[Skip to Navigation]
October 1961

Adaptive Behavior in Competent Adolescents: Coping with the Anticipation of College

Author Affiliations

Department of Health, Education and Welfare, U.S. Public Health Service, National Institutes of Health, National Institute of Mental Health, Clinical Investigations, Adult Psychiatry Branch, Bethesda 14, Md.

Arch Gen Psychiatry. 1961;5(4):354-365. doi:10.1001/archpsyc.1961.01710160034004

Introduction  The late adolescent-early adult period involves certain developmental tasks that derive from the emergence of biological sex maturity and the social requirements of adult life in a particular culture. These tasks may be met in many ways; different patterns of coping behavior may get the job done. The accomplishment of each task, and the way in which it is accomplished, may have consequences for the entire adult life of the individual and those close to him.What are the tasks? A list of them may be long or short, depending on the level of specificity utilized. In contemporary American society—and indeed in many industrialized, urban, technologically complex cultures—certain tasks achieve prominence because they are requirements of the transition from being a child to being an adult. Adult roles, responsibilities, and opportunities are sufficiently different from those of childhood in such cultures that a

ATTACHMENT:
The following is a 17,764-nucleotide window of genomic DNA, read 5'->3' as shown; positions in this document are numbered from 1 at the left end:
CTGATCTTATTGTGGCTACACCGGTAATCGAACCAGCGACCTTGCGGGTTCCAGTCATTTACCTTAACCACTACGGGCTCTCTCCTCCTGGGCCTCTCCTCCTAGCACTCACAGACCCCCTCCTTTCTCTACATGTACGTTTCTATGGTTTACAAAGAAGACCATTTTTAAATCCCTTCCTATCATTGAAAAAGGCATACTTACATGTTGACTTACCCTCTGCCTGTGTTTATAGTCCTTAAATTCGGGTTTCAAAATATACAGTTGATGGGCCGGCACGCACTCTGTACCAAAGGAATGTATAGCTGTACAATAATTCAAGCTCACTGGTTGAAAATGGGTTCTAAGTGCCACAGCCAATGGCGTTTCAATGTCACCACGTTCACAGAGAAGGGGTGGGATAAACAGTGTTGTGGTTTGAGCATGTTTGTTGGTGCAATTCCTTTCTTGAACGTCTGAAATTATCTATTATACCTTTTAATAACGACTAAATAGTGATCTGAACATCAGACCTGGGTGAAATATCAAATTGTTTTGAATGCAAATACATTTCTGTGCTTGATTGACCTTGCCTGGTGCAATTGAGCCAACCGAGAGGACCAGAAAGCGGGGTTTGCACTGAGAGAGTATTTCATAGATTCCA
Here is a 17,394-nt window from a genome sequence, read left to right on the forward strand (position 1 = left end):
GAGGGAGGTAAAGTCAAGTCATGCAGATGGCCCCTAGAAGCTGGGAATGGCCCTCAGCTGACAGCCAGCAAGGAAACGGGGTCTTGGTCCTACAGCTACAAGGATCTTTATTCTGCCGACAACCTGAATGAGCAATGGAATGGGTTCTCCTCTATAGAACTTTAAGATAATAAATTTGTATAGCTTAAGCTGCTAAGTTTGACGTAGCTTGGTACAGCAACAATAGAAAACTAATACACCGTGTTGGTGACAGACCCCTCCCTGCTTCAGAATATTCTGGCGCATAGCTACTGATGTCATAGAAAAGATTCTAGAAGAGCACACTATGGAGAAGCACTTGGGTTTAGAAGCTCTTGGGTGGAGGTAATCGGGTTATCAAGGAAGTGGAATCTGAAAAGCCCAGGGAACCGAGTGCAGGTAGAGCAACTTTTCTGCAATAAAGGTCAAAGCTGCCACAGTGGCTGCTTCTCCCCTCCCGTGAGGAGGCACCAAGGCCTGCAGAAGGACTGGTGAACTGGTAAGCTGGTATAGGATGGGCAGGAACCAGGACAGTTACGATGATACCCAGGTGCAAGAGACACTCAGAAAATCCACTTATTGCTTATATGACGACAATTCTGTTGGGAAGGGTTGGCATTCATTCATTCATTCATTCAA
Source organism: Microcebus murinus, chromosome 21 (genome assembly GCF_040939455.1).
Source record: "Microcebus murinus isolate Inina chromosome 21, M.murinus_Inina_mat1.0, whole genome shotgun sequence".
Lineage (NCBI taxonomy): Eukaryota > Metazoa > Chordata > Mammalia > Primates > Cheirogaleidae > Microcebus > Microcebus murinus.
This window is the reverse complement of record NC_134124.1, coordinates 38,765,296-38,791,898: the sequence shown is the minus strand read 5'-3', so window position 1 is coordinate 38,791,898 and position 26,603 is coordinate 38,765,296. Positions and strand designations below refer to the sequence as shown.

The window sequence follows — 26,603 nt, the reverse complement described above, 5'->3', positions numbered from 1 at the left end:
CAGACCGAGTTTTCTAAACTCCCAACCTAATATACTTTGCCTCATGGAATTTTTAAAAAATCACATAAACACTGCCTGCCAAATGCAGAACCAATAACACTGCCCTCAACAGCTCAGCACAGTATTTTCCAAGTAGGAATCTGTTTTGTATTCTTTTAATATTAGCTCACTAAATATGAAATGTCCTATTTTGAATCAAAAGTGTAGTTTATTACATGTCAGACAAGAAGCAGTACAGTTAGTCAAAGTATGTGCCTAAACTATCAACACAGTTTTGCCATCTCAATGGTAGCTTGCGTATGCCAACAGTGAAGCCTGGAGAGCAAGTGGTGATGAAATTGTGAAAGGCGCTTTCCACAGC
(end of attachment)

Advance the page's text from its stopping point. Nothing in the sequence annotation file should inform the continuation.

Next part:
Add or change institution